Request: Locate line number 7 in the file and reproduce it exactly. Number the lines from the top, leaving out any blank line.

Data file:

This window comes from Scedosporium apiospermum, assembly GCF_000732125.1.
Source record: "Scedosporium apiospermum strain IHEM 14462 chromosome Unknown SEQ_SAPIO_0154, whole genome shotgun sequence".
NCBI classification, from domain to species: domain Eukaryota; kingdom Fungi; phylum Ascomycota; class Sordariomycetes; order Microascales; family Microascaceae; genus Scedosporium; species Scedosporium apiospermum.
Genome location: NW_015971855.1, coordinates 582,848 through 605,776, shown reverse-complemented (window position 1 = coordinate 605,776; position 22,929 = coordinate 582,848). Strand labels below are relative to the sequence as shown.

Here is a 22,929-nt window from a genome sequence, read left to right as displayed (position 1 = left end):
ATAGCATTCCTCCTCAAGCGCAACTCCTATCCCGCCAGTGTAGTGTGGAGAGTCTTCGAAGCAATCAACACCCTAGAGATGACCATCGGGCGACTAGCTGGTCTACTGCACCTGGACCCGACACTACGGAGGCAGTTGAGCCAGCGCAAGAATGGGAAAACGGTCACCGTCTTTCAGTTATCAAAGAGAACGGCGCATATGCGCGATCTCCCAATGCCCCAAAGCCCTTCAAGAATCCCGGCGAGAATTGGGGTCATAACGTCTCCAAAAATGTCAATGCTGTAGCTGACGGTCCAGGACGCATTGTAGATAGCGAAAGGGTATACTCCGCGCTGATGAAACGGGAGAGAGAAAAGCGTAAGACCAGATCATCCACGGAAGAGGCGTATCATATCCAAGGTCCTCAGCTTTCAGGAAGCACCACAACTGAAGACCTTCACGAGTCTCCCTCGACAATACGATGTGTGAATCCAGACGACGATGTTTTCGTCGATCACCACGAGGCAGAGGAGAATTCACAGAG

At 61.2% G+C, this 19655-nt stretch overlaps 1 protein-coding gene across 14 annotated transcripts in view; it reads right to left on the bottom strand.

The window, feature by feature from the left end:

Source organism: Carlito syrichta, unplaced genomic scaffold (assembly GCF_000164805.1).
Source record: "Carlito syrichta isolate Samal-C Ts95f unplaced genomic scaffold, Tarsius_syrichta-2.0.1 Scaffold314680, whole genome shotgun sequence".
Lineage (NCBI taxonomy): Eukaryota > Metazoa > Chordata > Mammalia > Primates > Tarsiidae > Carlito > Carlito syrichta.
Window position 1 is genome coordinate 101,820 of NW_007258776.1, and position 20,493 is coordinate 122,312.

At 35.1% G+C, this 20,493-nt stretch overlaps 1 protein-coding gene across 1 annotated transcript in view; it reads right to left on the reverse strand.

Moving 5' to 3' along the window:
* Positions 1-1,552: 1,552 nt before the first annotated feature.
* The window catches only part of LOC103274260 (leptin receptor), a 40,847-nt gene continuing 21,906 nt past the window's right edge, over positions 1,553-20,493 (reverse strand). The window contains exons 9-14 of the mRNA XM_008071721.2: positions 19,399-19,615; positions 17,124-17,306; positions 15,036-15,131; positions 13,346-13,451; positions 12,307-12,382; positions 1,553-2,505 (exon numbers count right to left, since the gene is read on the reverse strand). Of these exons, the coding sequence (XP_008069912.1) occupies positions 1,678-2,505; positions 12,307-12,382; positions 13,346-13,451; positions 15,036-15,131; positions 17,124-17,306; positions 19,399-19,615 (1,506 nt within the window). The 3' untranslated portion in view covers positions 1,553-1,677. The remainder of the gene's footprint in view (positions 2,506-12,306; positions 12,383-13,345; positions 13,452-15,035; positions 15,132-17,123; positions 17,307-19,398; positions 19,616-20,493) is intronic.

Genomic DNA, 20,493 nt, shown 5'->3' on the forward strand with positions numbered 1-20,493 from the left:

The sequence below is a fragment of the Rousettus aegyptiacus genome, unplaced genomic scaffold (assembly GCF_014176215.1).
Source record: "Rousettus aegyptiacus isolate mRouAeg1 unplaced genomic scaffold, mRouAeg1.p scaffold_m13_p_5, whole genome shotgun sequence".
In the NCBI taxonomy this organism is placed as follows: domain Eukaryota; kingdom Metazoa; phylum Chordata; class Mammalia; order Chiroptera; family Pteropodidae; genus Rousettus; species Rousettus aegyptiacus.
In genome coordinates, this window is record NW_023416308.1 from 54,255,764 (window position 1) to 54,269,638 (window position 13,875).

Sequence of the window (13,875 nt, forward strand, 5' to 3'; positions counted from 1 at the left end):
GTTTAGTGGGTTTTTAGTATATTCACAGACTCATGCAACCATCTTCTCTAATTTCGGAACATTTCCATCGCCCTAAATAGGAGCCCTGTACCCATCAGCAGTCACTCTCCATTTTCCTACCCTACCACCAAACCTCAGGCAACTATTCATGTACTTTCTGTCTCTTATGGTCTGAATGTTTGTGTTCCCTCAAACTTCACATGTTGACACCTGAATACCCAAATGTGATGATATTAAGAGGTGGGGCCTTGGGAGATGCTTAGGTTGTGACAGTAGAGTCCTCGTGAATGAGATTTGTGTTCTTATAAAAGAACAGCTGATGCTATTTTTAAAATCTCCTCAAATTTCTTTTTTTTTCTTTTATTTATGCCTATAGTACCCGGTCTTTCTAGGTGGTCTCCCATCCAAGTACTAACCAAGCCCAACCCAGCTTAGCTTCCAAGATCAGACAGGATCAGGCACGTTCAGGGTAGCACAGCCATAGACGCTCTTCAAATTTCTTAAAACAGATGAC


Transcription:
At 61.2% G+C, this 19655-nt stretch overlaps 1 protein-coding gene across 14 annotated transcripts in view; it reads right to left on the bottom strand.